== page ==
Fig. 4
figure 4

Average NMR for refugee camp populations by country, 2006–2017, based on reports from months with one or more neonatal deaths reported in the UNHCR HIS

Table 1 Refugee camp population, livebirths and neonatal mortality rate by country/year, based on months with one or more neonatal deaths reported in the UNHCR Health Information System

This analysis reveals a considerable number of countries (62%, n = 13) had annual refugee NMRs higher than the Sphere Standard, a well-established set of minimum standards for humanitarian response, of 40 per 1000 live births at some point during the study period. High NMR (above 40) was reported for at least three consecutive years in Burkina Faso, the Democratic Republic of Congo, Nepal and Sudan. Only three countries (Tanzania, Kenya and Uganda) had annual refugee camp NMRs less than or equal to the Sustainable Development Goal target of 12 newborn deaths per 1000 livebirths. Tanzania and Kenya both reported NMRs of 12 or less for six of the 12 years studied. Tanzania reported a NMR of 12 or less for 6 years with a minimum NMR of 6 in 2013 and maximum NMR of 16 in 2010. Similarly, Kenya reported NMR of 12 or less for 6 years with a minimum NMR of 8 in 2008 and a maximum NMR of 16 in 2016 and 2017, while Uganda reported a low NMR of 11 newborn deaths per 1000 livebirths only in 2010. Detailed rates for each camp, with sensitivity analysis including/ excluding months with zero newborn deaths reported, are presented by year in Supplementary File 2.

In most countries and years where DHS or MICS data was available, refugee camp NMRs as reported in the UNHCR HIS was lower than that of the immediate host community (subnational survey division where camp is located) or national average. Figure 5 shows example of refugee camp NMRs calculated using UNHCR HIS data compared with host population NMR estimated from population-based survey data in selected African and Asian countries. Annex 3 (Supplementary Materials) presents NMRs by location and year for refugee camps and national/subnational host populations, where available; 60% of locations/years in this sub-analysis indicated that the neonatal mortality burden among refugees is likely lower than that of immediately surrounding host communities.

Fig. 5
figure 5

Select comparisons of refugee camp and host national neonatal mortality rates


Understanding what has worked well and what needs to work better to ensure newborns survive and, ideally, thrive in humanitarian settings requires stakeholder commitment, reliable data, and sustained funding for both health service delivery. and implementation research. Although residents of refugee camps constitute a relatively small proportion of conflict-affected, forcibly displaced, marginalized and stateless populations that go uncounted in population-based surveys and vital registration systems, reporting and analyzing neonatal mortality burden and trends among this population is a critical step in strengthening data use and accountability for neonatal health in humanitarian settings. The UNHCR Health Information System provides insights into neonatal mortality burden and trends among refugee camp residents, as well as data quality issues to consider in design and use of routine health information systems to monitor neonatal health in sub-national populations.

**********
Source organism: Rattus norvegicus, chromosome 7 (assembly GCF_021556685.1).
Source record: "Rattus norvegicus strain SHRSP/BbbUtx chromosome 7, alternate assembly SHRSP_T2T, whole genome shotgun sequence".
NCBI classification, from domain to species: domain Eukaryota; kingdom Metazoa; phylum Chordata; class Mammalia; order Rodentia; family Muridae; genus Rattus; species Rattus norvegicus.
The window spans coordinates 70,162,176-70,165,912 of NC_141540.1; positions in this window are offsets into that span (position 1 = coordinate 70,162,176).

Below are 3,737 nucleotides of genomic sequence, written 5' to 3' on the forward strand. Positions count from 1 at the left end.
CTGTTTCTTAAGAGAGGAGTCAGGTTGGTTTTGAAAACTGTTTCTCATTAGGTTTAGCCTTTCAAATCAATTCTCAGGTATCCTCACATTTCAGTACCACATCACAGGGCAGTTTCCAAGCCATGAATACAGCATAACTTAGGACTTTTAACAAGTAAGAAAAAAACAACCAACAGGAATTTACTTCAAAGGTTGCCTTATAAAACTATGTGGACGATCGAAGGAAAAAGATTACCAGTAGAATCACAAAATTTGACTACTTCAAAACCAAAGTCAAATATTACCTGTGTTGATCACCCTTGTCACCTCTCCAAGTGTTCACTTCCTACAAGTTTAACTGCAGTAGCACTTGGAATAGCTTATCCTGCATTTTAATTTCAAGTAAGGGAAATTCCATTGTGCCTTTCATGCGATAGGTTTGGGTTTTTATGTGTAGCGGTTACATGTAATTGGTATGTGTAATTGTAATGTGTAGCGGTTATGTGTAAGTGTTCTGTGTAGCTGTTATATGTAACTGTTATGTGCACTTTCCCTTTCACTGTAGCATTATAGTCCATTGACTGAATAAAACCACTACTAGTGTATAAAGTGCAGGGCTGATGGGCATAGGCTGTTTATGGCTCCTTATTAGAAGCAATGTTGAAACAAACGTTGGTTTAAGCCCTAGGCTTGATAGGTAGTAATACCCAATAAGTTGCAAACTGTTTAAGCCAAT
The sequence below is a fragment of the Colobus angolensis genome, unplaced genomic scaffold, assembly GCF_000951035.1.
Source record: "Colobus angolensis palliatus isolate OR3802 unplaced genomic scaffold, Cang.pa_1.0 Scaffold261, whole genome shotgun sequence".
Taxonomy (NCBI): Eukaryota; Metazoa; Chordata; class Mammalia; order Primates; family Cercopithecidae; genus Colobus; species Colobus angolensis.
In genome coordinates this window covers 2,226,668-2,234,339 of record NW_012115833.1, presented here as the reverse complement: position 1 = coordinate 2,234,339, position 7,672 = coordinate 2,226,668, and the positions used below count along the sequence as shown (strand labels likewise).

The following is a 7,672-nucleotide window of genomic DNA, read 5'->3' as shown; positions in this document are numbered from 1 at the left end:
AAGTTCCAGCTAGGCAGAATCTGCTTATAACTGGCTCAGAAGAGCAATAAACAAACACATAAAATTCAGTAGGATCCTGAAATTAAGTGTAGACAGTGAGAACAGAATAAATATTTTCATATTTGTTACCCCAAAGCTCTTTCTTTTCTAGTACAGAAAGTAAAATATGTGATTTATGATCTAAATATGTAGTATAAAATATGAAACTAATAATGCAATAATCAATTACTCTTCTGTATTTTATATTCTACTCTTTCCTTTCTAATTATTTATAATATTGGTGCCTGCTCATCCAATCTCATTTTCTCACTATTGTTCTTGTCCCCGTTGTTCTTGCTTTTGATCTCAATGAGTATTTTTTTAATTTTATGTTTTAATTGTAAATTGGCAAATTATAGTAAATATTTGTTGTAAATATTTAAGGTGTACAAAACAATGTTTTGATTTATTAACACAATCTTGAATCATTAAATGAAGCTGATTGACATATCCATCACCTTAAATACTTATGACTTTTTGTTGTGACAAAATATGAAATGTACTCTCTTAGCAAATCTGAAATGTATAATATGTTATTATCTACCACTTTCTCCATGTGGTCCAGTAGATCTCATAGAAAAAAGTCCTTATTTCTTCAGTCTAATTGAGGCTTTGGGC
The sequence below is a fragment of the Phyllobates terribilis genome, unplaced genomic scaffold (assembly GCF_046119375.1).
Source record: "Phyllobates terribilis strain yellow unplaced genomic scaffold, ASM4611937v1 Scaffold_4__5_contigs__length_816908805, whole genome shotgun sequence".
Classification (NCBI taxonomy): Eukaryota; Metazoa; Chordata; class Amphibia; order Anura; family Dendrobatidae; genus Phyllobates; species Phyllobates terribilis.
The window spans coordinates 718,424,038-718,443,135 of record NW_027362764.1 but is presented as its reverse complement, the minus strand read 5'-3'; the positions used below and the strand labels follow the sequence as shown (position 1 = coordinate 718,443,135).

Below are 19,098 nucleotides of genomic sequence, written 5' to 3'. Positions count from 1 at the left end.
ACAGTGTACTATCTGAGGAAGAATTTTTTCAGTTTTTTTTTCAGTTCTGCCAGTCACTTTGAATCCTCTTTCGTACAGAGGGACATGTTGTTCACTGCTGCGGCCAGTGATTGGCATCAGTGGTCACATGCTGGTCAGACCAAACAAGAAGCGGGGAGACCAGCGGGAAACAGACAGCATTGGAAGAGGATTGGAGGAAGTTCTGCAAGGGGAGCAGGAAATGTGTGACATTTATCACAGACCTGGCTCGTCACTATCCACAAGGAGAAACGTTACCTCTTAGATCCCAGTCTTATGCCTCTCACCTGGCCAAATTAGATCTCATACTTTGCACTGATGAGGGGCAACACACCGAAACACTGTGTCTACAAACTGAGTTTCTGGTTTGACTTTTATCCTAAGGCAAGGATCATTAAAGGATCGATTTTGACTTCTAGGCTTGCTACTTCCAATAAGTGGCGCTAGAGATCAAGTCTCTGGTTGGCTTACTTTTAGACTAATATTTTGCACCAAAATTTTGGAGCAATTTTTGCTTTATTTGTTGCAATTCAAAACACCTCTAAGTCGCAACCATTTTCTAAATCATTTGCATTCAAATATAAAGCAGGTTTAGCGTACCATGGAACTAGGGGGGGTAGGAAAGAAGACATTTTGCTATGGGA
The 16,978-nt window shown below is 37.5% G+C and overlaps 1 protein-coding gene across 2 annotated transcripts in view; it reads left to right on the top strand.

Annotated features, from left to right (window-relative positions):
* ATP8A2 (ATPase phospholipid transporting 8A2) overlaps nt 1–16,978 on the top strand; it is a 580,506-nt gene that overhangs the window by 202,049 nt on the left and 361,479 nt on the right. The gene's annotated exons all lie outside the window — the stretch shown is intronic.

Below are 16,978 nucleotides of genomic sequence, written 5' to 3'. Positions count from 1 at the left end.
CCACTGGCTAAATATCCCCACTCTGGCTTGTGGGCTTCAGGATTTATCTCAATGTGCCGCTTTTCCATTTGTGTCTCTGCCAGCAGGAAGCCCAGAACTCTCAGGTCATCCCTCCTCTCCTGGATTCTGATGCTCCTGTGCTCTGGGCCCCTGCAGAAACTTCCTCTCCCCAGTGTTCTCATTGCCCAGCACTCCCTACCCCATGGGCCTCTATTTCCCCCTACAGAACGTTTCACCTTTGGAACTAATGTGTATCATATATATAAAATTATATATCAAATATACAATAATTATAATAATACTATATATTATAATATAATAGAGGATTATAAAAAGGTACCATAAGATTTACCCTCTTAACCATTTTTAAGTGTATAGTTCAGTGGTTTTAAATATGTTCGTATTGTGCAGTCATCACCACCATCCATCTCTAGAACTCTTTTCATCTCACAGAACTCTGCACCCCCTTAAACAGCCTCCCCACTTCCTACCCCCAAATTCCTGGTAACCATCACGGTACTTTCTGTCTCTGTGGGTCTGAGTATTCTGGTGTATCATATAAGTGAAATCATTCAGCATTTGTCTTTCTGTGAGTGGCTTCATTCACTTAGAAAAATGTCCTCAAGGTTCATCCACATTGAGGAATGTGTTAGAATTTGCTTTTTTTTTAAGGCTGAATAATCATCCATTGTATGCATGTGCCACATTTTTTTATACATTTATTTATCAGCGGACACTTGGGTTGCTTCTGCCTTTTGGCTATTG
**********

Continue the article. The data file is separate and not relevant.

Although NMRs in stable refugee camps are often lower than surrounding host populations, the neonatal mortality burden is still too high. Given the widespread recognition that perinatal outcomes are often misclassified and underreported, [23,24,25] and that there are still major gaps in stillbirth data in the UNHCR HIS, it is likely that neonatal mortality is underreported, and the true burden in refugee camp populations may be even higher than the upper bounds of figures presented here.

Even in countries hosting refugees in protracted camp situations, there has been limited change in the neonatal mortality burden over the last decade, although one would expect a decline over time. This may be due in part to limited attention to newborn health in humanitarian settings prior to the development of the Newborn Health in Humanitarian Settings Field Guide and UNHCR’s Operational Guidelines on Improving Newborn Health in Refugee Operations in 2014–2015 [9, 26]. The across and within country variation in NMR, and lack of change over time, suggests that concerted efforts are needed to further understand and address neonatal mortality. UNHCR has already begun this work in some settings, including the establishment of a neonatal mortality audit system in Jordan, and projects focused on improving access to quality health services for women and newborns in Cameroon, Chad, Jordan, Kenya, Niger and South Sudan [27,28,29,30]. Continued investment is needed in these and other refugee settings, including efforts to strengthen data availability and use as part of quality improvement efforts, as outlined in the recently launched Roadmap to Accelerate Progress for Every Newborn in Humanitarian Settings 2020–2024 [31].